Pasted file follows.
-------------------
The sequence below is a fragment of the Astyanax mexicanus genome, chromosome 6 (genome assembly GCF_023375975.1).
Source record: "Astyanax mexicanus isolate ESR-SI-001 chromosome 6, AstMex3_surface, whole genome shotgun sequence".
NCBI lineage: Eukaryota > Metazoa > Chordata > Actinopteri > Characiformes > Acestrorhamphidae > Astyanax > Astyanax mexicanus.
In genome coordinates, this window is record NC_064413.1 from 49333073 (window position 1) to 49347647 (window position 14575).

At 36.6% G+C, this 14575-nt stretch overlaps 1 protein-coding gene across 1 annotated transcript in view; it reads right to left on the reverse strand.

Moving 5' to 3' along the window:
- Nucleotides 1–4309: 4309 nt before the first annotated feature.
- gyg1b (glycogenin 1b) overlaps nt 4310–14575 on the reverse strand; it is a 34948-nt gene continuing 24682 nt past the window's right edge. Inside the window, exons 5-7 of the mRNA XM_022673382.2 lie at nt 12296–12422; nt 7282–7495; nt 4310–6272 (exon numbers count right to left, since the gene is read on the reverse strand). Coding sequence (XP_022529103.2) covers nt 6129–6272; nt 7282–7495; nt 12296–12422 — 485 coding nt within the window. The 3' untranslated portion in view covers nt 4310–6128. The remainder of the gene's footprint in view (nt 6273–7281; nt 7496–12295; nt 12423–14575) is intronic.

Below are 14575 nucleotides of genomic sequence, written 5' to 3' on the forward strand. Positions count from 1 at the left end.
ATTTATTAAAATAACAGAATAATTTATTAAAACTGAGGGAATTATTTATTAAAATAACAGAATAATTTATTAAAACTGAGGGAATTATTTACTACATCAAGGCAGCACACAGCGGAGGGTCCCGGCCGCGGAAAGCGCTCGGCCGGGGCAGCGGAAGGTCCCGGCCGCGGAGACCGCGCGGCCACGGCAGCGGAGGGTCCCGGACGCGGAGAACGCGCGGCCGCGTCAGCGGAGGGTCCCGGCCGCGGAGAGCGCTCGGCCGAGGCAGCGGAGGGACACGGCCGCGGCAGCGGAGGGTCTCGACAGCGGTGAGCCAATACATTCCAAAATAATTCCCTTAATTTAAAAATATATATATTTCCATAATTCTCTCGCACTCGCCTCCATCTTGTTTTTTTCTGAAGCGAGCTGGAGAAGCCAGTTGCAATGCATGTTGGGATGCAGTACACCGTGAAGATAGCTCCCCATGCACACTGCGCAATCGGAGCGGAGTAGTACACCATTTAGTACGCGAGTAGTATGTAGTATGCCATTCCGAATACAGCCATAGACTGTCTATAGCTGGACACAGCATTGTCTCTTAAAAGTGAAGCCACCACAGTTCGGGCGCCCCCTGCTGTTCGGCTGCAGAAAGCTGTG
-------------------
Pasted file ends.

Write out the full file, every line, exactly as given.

The sequence below is a fragment of the Astyanax mexicanus genome, chromosome 6 (genome assembly GCF_023375975.1).
Source record: "Astyanax mexicanus isolate ESR-SI-001 chromosome 6, AstMex3_surface, whole genome shotgun sequence".
NCBI lineage: Eukaryota > Metazoa > Chordata > Actinopteri > Characiformes > Acestrorhamphidae > Astyanax > Astyanax mexicanus.
In genome coordinates, this window is record NC_064413.1 from 49333073 (window position 1) to 49347647 (window position 14575).

At 36.6% G+C, this 14575-nt stretch overlaps 1 protein-coding gene across 1 annotated transcript in view; it reads right to left on the reverse strand.

Moving 5' to 3' along the window:
- Nucleotides 1–4309: 4309 nt before the first annotated feature.
- gyg1b (glycogenin 1b) overlaps nt 4310–14575 on the reverse strand; it is a 34948-nt gene continuing 24682 nt past the window's right edge. Inside the window, exons 5-7 of the mRNA XM_022673382.2 lie at nt 12296–12422; nt 7282–7495; nt 4310–6272 (exon numbers count right to left, since the gene is read on the reverse strand). Coding sequence (XP_022529103.2) covers nt 6129–6272; nt 7282–7495; nt 12296–12422 — 485 coding nt within the window. The 3' untranslated portion in view covers nt 4310–6128. The remainder of the gene's footprint in view (nt 6273–7281; nt 7496–12295; nt 12423–14575) is intronic.

Below are 14575 nucleotides of genomic sequence, written 5' to 3' on the forward strand. Positions count from 1 at the left end.
ATTTATTAAAATAACAGAATAATTTATTAAAACTGAGGGAATTATTTATTAAAATAACAGAATAATTTATTAAAACTGAGGGAATTATTTACTACATCAAGGCAGCACACAGCGGAGGGTCCCGGCCGCGGAAAGCGCTCGGCCGGGGCAGCGGAAGGTCCCGGCCGCGGAGACCGCGCGGCCACGGCAGCGGAGGGTCCCGGACGCGGAGAACGCGCGGCCGCGTCAGCGGAGGGTCCCGGCCGCGGAGAGCGCTCGGCCGAGGCAGCGGAGGGACACGGCCGCGGCAGCGGAGGGTCTCGACAGCGGTGAGCCAATACATTCCAAAATAATTCCCTTAATTTAAAAATATATATATTTCCATAATTCTCTCGCACTCGCCTCCATCTTGTTTTTTTCTGAAGCGAGCTGGAGAAGCCAGTTGCAATGCATGTTGGGATGCAGTACACCGTGAAGATAGCTCCCCATGCACACTGCGCAATCGGAGCGGAGTAGTACACCATTTAGTACGCGAGTAGTATGTAGTATGCCATTCCGAATACAGCCATAGACTGTCTATAGCTGGACACAGCATTGTCTCTTAAAAGTGAAGCCACCACAGTTCGGGCGCCCCCTGCTGTTCGGCTGCAGAAAGCTGTG